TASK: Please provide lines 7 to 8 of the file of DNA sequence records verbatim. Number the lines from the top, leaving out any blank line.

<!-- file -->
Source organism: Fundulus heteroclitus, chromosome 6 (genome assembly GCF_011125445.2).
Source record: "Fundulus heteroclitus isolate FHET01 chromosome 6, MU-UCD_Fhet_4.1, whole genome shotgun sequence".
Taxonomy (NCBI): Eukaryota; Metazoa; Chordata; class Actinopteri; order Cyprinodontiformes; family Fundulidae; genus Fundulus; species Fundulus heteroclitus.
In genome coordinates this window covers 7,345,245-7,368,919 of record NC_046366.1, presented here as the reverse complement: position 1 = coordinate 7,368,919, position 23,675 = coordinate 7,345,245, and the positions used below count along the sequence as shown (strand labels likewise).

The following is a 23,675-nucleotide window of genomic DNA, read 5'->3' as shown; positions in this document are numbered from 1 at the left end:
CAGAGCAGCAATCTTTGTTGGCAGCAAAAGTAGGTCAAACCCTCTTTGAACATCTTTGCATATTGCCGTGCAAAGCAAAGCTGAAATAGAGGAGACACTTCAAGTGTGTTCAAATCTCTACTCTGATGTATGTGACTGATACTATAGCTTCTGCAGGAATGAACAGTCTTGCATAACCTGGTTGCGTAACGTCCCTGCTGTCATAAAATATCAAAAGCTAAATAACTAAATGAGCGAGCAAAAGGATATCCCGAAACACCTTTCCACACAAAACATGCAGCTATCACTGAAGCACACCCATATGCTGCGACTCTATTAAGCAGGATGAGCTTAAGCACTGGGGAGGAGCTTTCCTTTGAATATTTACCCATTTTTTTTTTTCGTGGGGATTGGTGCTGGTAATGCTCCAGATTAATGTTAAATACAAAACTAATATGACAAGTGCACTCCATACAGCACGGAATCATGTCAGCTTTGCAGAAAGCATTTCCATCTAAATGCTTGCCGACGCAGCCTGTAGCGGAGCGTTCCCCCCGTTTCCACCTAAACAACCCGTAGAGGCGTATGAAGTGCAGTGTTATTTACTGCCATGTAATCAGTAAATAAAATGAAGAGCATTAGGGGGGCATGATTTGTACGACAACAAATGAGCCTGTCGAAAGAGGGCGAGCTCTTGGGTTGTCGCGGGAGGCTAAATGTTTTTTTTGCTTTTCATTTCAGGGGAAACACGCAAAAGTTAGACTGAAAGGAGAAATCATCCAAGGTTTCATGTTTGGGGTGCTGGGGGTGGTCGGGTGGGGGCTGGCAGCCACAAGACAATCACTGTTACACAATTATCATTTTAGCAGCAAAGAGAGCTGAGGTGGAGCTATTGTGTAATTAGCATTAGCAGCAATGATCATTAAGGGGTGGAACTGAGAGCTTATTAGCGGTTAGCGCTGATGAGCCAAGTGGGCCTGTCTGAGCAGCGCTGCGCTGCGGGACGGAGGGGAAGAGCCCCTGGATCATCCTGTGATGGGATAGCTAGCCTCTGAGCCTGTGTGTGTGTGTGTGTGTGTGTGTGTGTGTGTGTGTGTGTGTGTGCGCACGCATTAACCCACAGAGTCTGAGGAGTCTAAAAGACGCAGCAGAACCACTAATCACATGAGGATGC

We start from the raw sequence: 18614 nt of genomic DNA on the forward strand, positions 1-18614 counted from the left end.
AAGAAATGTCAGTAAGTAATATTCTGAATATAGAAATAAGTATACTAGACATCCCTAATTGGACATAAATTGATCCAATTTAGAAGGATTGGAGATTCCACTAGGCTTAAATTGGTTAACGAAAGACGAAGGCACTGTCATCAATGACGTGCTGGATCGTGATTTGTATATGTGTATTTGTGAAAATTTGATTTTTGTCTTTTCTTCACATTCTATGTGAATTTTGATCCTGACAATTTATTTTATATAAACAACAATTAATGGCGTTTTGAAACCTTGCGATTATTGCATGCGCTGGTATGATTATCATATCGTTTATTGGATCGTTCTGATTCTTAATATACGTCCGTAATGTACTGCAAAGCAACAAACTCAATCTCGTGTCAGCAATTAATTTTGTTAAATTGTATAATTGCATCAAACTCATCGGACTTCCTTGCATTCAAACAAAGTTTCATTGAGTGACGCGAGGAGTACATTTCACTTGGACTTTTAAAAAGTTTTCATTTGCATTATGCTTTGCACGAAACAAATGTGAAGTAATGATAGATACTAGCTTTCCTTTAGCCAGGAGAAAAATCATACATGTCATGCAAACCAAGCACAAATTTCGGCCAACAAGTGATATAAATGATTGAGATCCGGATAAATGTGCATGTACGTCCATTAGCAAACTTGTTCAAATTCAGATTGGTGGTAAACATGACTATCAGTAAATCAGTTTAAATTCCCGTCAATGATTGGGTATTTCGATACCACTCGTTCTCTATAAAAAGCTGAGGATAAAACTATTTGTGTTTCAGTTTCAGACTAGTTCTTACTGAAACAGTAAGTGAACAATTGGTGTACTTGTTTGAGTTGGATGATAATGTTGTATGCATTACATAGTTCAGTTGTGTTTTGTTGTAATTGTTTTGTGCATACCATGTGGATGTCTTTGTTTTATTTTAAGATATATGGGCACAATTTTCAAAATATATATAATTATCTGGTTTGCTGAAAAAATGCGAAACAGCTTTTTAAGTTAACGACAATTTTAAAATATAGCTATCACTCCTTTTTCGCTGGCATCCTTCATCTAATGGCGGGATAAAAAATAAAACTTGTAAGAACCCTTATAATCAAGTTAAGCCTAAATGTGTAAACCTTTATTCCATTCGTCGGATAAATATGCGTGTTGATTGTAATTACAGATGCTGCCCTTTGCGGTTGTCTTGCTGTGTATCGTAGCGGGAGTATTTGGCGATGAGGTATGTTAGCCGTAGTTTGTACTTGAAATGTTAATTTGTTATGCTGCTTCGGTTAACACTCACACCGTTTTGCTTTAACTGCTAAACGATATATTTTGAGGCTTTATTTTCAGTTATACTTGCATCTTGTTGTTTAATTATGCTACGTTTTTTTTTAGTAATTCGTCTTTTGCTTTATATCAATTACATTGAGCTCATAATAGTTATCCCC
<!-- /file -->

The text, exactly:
We start from the raw sequence: 18614 nt of genomic DNA on the forward strand, positions 1-18614 counted from the left end.
AAGAAATGTCAGTAAGTAATATTCTGAATATAGAAATAAGTATACTAGACATCCCTAATTGGACATAAATTGATCCAATTTAGAAGGATTGGAGATTCCACTAGGCTTAAATTGGTTAACGAAAGACGAAGGCACTGTCATCAATGACGTGCTGGATCGTGATTTGTATATGTGTATTTGTGAAAATTTGATTTTTGTCTTTTCTTCACATTCTATGTGAATTTTGATCCTGACAATTTATTTTATATAAACAACAATTAATGGCGTTTTGAAACCTTGCGATTATTGCATGCGCTGGTATGATTATCATATCGTTTATTGGATCGTTCTGATTCTTAATATACGTCCGTAATGTACTGCAAAGCAACAAACTCAATCTCGTGTCAGCAATTAATTTTGTTAAATTGTATAATTGCATCAAACTCATCGGACTTCCTTGCATTCAAACAAAGTTTCATTGAGTGACGCGAGGAGTACATTTCACTTGGACTTTTAAAAAGTTTTCATTTGCATTATGCTTTGCACGAAACAAATGTGAAGTAATGATAGATACTAGCTTTCCTTTAGCCAGGAGAAAAATCATACATGTCATGCAAACCAAGCACAAATTTCGGCCAACAAGTGATATAAATGATTGAGATCCGGATAAATGTGCATGTACGTCCATTAGCAAACTTGTTCAAATTCAGATTGGTGGTAAACATGACTATCAGTAAATCAGTTTAAATTCCCGTCAATGATTGGGTATTTCGATACCACTCGTTCTCTATAAAAAGCTGAGGATAAAACTATTTGTGTTTCAGTTTCAGACTAGTTCTTACTGAAACAGTAAGTGAACAATTGGTGTACTTGTTTGAGTTGGATGATAATGTTGTATGCATTACATAGTTCAGTTGTGTTTTGTTGTAATTGTTTTGTGCATACCATGTGGATGTCTTTGTTTTATTTTAAGATATATGGGCACAATTTTCAAAATATATATAATTATCTGGTTTGCTGAAAAAATGCGAAACAGCTTTTTAAGTTAACGACAATTTTAAAATATAGCTATCACTCCTTTTTCGCTGGCATCCTTCATCTAATGGCGGGATAAAAAATAAAACTTGTAAGAACCCTTATAATCAAGTTAAGCCTAAATGTGTAAACCTTTATTCCATTCGTCGGATAAATATGCGTGTTGATTGTAATTACAGATGCTGCCCTTTGCGGTTGTCTTGCTGTGTATCGTAGCGGGAGTATTTGGCGATGAGGTATGTTAGCCGTAGTTTGTACTTGAAATGTTAATTTGTTATGCTGCTTCGGTTAACACTCACACCGTTTTGCTTTAACTGCTAAACGATATATTTTGAGGCTTTATTTTCAGTTATACTTGCATCTTGTTGTTTAATTATGCTACGTTTTTTTTTAGTAATTCGTCTTTTGCTTTATATCAATTACATTGAGCTCATAATAGTTATCCCC